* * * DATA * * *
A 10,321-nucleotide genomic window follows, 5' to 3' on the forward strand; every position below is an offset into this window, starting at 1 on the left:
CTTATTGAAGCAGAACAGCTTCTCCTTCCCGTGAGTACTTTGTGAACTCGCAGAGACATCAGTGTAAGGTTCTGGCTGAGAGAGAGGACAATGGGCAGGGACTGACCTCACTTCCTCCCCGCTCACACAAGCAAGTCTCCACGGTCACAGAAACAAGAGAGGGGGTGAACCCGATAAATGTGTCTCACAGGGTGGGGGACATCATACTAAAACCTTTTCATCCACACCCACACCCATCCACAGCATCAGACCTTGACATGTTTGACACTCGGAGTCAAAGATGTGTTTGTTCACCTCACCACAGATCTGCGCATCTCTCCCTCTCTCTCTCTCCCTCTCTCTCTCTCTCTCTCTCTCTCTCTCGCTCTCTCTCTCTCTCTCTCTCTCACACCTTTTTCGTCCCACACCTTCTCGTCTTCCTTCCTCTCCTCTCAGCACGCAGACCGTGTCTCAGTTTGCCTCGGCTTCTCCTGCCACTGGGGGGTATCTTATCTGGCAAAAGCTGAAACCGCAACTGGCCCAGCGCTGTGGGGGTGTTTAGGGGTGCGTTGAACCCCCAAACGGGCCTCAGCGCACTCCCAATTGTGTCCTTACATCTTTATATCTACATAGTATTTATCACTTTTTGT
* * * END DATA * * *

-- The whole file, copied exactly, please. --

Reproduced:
A 10,321-nucleotide genomic window follows, 5' to 3' on the forward strand; every position below is an offset into this window, starting at 1 on the left:
CTTATTGAAGCAGAACAGCTTCTCCTTCCCGTGAGTACTTTGTGAACTCGCAGAGACATCAGTGTAAGGTTCTGGCTGAGAGAGAGGACAATGGGCAGGGACTGACCTCACTTCCTCCCCGCTCACACAAGCAAGTCTCCACGGTCACAGAAACAAGAGAGGGGGTGAACCCGATAAATGTGTCTCACAGGGTGGGGGACATCATACTAAAACCTTTTCATCCACACCCACACCCATCCACAGCATCAGACCTTGACATGTTTGACACTCGGAGTCAAAGATGTGTTTGTTCACCTCACCACAGATCTGCGCATCTCTCCCTCTCTCTCTCTCCCTCTCTCTCTCTCTCTCTCTCTCTCTCTCGCTCTCTCTCTCTCTCTCTCTCTCACACCTTTTTCGTCCCACACCTTCTCGTCTTCCTTCCTCTCCTCTCAGCACGCAGACCGTGTCTCAGTTTGCCTCGGCTTCTCCTGCCACTGGGGGGTATCTTATCTGGCAAAAGCTGAAACCGCAACTGGCCCAGCGCTGTGGGGGTGTTTAGGGGTGCGTTGAACCCCCAAACGGGCCTCAGCGCACTCCCAATTGTGTCCTTACATCTTTATATCTACATAGTATTTATCACTTTTTGT